- Cement is a bulk product and road transport over long distances is not economically viable.
- Maritime and river bulk transport is very cost effective, which puts many European plants near sea and inland ports at risk of competition from cheap imports.
- The increased use of inland waterways and rail networks will decrease transport emissions.
- Using more locally sourced alternative fuels will lower transport emissions.
Cement is a heavy product and so are its raw materials. As the industry decarbonises its plant operations, transport could come to represent an increasing proportion of the cement industry’s greenhouse gas (GHG) impact. However, the industry is continuously working on solutions to reduce transport related emissions and expects to make significant progress on reducing emissions related to heavy haulage by mixing water and land based transport modes as well as improving transport efficiency.
A range of measures can be taken to reduce transport related emissions:
- In most cases, cement can be transported using efficient and low emission transport solutions, which should be encouraged.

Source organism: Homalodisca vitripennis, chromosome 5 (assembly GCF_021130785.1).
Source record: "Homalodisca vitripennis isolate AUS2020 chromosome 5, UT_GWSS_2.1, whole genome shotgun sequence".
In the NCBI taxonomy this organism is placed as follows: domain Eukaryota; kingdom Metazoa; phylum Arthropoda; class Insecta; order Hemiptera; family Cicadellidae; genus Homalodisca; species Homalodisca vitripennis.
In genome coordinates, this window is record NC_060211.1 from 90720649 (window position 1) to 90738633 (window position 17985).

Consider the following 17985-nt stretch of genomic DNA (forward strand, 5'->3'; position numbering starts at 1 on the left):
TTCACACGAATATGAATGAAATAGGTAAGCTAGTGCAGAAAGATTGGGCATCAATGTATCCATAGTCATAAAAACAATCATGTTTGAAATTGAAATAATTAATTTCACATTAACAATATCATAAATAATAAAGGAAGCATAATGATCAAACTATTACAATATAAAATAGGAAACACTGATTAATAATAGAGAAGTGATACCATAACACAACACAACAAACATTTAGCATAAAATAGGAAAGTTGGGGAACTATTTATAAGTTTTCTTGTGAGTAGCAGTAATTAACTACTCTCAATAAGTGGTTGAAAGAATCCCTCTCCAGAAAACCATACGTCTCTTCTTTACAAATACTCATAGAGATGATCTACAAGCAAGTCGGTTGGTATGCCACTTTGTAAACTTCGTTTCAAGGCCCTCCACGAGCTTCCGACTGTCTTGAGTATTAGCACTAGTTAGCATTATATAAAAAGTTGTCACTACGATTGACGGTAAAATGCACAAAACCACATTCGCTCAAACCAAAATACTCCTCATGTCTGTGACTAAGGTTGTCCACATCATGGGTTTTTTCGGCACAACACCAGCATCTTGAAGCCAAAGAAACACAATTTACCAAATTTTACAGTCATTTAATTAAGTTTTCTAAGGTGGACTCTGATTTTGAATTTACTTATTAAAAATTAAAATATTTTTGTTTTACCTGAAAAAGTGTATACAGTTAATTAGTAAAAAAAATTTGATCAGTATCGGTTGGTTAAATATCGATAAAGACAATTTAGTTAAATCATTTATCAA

- Building new plants near waterways or rail networks can reduce the share of road transport.
- If the amount of alternative fuels and clinker substitutes increases, efficient and low emission transport solutions have to be put in place to transport alternative materials to the cement plant.
- The share of inland waterway and rail transport can be increased at some plants with easy access to waterways or rail hubs.
If the share of road transport is reduced to 50% by 2050, with both rail and water representing 23% each, combined with innovation in the transport sector, it has been estimated that transport related emissions can be halved.
- Adopt a holistic industrial policy approach.
- Encourage the use of railway networks and inland waterways.
- Allow concentrations of interdependent industries in close proximity.
- Allow the development of quarries and cement plants in close proximity.